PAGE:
At age five, Samantha Edwards might not have been able to tell you the definition of “financial responsibility,” but she certainly could have showed you: When her mother gave her a little spending money at a supermarket in Manchester, England one day, instead of buying candy or a toy or whatever else typically tugs at the purse strings of most five-year-olds, she bought soap. And toilet paper. “I was always especially independent,” Samantha tells us, laughing. “I was so excited at the prospect of being able to have my own things!”
As you might expect from a young girl with such a nascent desire for fiscal autonomy (and such reasonable shopping habits to boot), Samantha naturally grew up to be a woman enamored with the idea of hard work and the byproducts of a stimulated wallet and mind; at 15, she took her first job as a papergirl, followed by a gig working for a company that made flyers for local nightclubs, where she came up against a grave professional problem: The graphic design, in her opinion, was garbage. And so she told her boss as much. “He was like, “Well, if you think you can do it, then come in and show us you can,’” Samantha tells us, laughing. And you can probably guess what happened next: Samantha went and showed them she could.
After attending university, Samantha moved briefly to London to work as designer for GQ before settling in New York, where she thrived on the fast pace of the city, working for a number of different creative agencies. But for all she learned working for over a decade with esteemed agencies like SKAGGS and Global Point Agency, Samantha felt that the industry was lacking in something she’d always felt intensely passionate about: telling stories about individuals.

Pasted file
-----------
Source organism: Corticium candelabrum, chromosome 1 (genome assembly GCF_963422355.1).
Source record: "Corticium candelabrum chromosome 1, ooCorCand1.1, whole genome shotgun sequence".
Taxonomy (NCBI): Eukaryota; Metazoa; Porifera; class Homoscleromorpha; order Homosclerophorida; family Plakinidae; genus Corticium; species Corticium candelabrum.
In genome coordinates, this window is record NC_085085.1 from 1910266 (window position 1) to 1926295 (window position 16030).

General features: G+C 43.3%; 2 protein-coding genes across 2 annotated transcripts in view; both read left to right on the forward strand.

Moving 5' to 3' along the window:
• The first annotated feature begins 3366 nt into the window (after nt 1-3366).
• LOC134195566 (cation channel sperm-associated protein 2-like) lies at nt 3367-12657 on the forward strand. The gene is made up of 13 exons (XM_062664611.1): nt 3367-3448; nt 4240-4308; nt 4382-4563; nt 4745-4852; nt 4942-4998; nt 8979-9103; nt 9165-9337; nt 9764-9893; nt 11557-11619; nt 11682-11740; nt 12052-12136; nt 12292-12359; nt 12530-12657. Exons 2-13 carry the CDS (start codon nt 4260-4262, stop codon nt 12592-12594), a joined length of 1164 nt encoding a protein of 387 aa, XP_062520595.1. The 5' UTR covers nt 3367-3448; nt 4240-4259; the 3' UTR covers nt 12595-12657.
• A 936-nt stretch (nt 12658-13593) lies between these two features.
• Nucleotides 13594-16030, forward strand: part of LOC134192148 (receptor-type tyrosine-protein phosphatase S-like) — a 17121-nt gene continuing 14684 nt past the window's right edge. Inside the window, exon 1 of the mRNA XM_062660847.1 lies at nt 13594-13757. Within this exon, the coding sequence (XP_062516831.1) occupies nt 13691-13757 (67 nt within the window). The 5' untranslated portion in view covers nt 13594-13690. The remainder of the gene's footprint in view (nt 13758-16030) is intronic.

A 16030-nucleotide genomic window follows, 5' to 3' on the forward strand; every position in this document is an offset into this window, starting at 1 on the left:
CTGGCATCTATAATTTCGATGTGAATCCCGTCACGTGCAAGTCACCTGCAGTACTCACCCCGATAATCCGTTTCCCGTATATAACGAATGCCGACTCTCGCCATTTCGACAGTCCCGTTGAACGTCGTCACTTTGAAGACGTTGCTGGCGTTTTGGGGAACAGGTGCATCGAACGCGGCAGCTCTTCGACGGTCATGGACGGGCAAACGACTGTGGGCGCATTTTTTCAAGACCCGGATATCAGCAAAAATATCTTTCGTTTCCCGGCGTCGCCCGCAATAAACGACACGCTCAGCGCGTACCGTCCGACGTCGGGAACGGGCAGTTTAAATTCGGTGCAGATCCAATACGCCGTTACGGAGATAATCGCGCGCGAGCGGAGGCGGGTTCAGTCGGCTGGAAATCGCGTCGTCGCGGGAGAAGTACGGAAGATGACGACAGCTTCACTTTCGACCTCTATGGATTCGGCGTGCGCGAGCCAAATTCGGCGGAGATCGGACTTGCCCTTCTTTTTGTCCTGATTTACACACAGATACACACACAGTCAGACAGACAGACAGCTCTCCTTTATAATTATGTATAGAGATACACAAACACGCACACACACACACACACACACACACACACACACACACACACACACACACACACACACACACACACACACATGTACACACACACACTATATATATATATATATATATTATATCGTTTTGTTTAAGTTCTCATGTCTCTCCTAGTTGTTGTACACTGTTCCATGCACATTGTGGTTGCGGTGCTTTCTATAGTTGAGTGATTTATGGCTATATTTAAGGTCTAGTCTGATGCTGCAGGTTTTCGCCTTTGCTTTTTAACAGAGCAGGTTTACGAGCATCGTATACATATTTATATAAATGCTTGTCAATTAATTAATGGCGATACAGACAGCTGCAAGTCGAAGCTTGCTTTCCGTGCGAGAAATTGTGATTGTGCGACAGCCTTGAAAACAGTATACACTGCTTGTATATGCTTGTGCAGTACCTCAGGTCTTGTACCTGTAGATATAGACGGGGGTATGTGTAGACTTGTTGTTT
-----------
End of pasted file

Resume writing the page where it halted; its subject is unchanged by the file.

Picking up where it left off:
It so happened that Samantha’s brother, with whom she’d always been close (they had actually embarked on an ill-fated attempt to open a bar together back in early adulthood) was similarly frustrated with the sameness of his work at a large investment bank back in London, so when she suggested they open a creative agency together, they went for it; in 2011, Aaron moved into Samantha’s two bedroom apartment in the city, where they would go on to found and run The Charles.
Six years later, the scrappy independent creative agency whose motto is “Driven by individuality. Rooted in creativity” has made name for itself as a bit of an industry renegade, choosing to take a deep dive into narrative and storytelling, ensuring that “everything has meaning,” as Samantha puts it. With clients like Bloomberg Media, Ellen Tracy, Cartier, Ferrari, Bacardi and Estee Lauder, to name a few, The Charles serves a shining example that being intensely dedicated to creativity (which is definitely Samantha’s jam) can go a long way. The creative director, co-founder and new mother talked to Girlboss more about what it’s like building a business from the ground up (or rather, from a windowless office in Chinatown); how they’ve adapted to the ever-evolving media consumer; the importance of rebellion; and why it’s so important for creatives to be organized financially.
So you worked in the industry for a long time, but The Charles was something of an opposite reaction to that. What were the early days like, and how did you figure out how to get it off the ground?
[My brother Aaron] was working out of his bedroom and I still had a full-time job at that point. He worked on getting the finance set up, getting a line of credit, all of that stuff. I worked on the strategy of who we were gonna go after, and basically importing my existing freelance client base over to the agency, so to speak. Making sure we could get everyone on board. Then we gradually expanded. We hired another designer and we expanded into the living room. Then we hired a developer. It was Aaron, a designer, a developer and then me when I finished work, all in the living room. But eventually it just became too much. We had to make the leap and get an office — something that we could put our stamp on and call our own. That was really important. So we ended up in Chinatown (with no windows!), and eventually moved to another office in a larger building. Then, the clients page got bigger and now we are where we’re at. We’re just about a 5,000 square feet and things are rolling.